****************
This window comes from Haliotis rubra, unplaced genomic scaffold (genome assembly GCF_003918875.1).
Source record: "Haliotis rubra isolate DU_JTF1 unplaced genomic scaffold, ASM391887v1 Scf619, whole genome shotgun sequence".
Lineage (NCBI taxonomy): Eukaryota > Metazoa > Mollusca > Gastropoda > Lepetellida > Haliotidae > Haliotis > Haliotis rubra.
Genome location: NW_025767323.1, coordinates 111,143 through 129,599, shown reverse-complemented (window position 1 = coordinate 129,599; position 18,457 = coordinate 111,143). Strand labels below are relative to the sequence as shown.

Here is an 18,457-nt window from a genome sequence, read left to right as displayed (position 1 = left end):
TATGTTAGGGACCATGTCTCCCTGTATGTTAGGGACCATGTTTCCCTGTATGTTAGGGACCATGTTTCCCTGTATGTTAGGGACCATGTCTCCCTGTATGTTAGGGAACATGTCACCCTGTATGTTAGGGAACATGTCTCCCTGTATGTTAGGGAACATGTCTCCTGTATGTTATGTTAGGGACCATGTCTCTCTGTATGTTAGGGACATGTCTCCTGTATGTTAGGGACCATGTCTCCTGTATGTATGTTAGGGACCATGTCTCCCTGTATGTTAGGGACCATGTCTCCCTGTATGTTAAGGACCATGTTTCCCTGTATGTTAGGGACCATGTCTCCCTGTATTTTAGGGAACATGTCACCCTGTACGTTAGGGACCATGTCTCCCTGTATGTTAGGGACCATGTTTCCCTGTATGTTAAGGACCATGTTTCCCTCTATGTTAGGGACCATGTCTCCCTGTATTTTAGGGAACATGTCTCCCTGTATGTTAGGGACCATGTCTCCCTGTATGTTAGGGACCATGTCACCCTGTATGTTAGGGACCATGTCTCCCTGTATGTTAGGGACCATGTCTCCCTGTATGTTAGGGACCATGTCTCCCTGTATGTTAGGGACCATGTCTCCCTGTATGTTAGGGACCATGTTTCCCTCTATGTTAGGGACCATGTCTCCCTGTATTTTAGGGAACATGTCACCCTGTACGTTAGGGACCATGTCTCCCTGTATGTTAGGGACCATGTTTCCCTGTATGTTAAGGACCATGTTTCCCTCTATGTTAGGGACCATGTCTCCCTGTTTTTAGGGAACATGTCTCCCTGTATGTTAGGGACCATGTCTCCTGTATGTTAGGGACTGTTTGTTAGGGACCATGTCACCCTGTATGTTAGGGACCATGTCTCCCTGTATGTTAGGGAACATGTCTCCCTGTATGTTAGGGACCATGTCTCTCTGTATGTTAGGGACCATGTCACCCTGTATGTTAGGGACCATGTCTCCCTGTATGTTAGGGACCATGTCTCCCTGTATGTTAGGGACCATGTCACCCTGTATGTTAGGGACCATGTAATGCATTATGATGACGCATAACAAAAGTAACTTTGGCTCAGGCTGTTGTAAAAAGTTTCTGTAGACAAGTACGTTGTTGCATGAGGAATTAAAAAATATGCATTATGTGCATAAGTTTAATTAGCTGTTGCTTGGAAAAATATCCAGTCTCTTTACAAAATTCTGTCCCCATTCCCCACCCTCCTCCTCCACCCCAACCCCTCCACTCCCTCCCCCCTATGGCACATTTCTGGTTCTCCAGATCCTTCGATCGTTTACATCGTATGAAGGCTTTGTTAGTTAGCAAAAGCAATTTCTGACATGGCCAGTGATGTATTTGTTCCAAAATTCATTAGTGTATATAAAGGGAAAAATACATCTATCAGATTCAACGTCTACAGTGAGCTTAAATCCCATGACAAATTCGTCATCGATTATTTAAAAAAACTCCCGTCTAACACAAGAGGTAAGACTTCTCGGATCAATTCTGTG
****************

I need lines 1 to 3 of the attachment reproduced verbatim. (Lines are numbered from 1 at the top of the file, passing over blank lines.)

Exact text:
This window comes from Haliotis rubra, unplaced genomic scaffold (genome assembly GCF_003918875.1).
Source record: "Haliotis rubra isolate DU_JTF1 unplaced genomic scaffold, ASM391887v1 Scf619, whole genome shotgun sequence".
Lineage (NCBI taxonomy): Eukaryota > Metazoa > Mollusca > Gastropoda > Lepetellida > Haliotidae > Haliotis > Haliotis rubra.